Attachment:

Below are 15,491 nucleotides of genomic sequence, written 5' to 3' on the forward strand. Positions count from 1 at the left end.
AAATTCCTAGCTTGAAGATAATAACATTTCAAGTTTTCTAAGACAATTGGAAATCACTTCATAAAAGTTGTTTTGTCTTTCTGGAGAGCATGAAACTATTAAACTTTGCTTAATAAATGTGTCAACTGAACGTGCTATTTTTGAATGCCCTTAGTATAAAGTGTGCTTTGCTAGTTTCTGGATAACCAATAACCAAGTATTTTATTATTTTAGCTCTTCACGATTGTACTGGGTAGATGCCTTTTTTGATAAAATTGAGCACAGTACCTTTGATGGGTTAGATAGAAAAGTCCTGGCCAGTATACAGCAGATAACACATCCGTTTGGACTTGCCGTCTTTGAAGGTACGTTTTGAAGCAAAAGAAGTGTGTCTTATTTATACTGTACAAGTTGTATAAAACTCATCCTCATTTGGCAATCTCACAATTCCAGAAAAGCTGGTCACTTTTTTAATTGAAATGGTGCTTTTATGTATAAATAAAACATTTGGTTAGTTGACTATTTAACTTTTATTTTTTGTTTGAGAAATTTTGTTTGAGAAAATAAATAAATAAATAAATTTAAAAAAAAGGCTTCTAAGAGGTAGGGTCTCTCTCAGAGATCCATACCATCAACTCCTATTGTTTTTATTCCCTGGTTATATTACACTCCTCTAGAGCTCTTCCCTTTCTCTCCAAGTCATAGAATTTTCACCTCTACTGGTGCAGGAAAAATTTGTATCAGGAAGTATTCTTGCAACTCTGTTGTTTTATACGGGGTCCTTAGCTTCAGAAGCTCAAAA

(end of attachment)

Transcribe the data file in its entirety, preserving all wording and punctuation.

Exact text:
Below are 15,491 nucleotides of genomic sequence, written 5' to 3' on the forward strand. Positions count from 1 at the left end.
AAATTCCTAGCTTGAAGATAATAACATTTCAAGTTTTCTAAGACAATTGGAAATCACTTCATAAAAGTTGTTTTGTCTTTCTGGAGAGCATGAAACTATTAAACTTTGCTTAATAAATGTGTCAACTGAACGTGCTATTTTTGAATGCCCTTAGTATAAAGTGTGCTTTGCTAGTTTCTGGATAACCAATAACCAAGTATTTTATTATTTTAGCTCTTCACGATTGTACTGGGTAGATGCCTTTTTTGATAAAATTGAGCACAGTACCTTTGATGGGTTAGATAGAAAAGTCCTGGCCAGTATACAGCAGATAACACATCCGTTTGGACTTGCCGTCTTTGAAGGTACGTTTTGAAGCAAAAGAAGTGTGTCTTATTTATACTGTACAAGTTGTATAAAACTCATCCTCATTTGGCAATCTCACAATTCCAGAAAAGCTGGTCACTTTTTTAATTGAAATGGTGCTTTTATGTATAAATAAAACATTTGGTTAGTTGACTATTTAACTTTTATTTTTTGTTTGAGAAATTTTGTTTGAGAAAATAAATAAATAAATAAATTTAAAAAAAAGGCTTCTAAGAGGTAGGGTCTCTCTCAGAGATCCATACCATCAACTCCTATTGTTTTTATTCCCTGGTTATATTACACTCCTCTAGAGCTCTTCCCTTTCTCTCCAAGTCATAGAATTTTCACCTCTACTGGTGCAGGAAAAATTTGTATCAGGAAGTATTCTTGCAACTCTGTTGTTTTATACGGGGTCCTTAGCTTCAGAAGCTCAAAA